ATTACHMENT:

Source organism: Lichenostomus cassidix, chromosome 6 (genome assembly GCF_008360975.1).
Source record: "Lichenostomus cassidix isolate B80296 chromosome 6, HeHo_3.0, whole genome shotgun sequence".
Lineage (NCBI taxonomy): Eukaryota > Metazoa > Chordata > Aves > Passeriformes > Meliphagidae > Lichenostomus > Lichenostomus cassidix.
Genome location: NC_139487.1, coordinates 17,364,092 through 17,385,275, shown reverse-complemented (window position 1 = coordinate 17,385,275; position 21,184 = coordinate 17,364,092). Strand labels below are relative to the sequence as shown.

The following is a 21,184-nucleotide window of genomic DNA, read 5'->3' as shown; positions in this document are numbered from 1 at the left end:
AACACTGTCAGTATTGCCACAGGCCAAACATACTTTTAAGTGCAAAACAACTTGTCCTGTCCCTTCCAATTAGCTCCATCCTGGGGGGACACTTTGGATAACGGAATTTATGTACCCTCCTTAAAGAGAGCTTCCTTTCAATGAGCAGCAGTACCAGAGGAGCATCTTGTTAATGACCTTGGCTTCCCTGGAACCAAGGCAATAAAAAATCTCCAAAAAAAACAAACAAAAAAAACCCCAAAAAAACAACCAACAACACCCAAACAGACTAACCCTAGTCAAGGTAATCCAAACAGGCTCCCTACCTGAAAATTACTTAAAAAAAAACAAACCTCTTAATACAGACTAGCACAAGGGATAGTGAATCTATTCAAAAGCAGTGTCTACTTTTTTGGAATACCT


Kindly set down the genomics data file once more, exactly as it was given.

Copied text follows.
Source organism: Lichenostomus cassidix, chromosome 6 (genome assembly GCF_008360975.1).
Source record: "Lichenostomus cassidix isolate B80296 chromosome 6, HeHo_3.0, whole genome shotgun sequence".
Lineage (NCBI taxonomy): Eukaryota > Metazoa > Chordata > Aves > Passeriformes > Meliphagidae > Lichenostomus > Lichenostomus cassidix.
Genome location: NC_139487.1, coordinates 17,364,092 through 17,385,275, shown reverse-complemented (window position 1 = coordinate 17,385,275; position 21,184 = coordinate 17,364,092). Strand labels below are relative to the sequence as shown.

The following is a 21,184-nucleotide window of genomic DNA, read 5'->3' as shown; positions in this document are numbered from 1 at the left end:
AACACTGTCAGTATTGCCACAGGCCAAACATACTTTTAAGTGCAAAACAACTTGTCCTGTCCCTTCCAATTAGCTCCATCCTGGGGGGACACTTTGGATAACGGAATTTATGTACCCTCCTTAAAGAGAGCTTCCTTTCAATGAGCAGCAGTACCAGAGGAGCATCTTGTTAATGACCTTGGCTTCCCTGGAACCAAGGCAATAAAAAATCTCCAAAAAAAACAAACAAAAAAAACCCCAAAAAAACAACCAACAACACCCAAACAGACTAACCCTAGTCAAGGTAATCCAAACAGGCTCCCTACCTGAAAATTACTTAAAAAAAAACAAACCTCTTAATACAGACTAGCACAAGGGATAGTGAATCTATTCAAAAGCAGTGTCTACTTTTTTGGAATACCT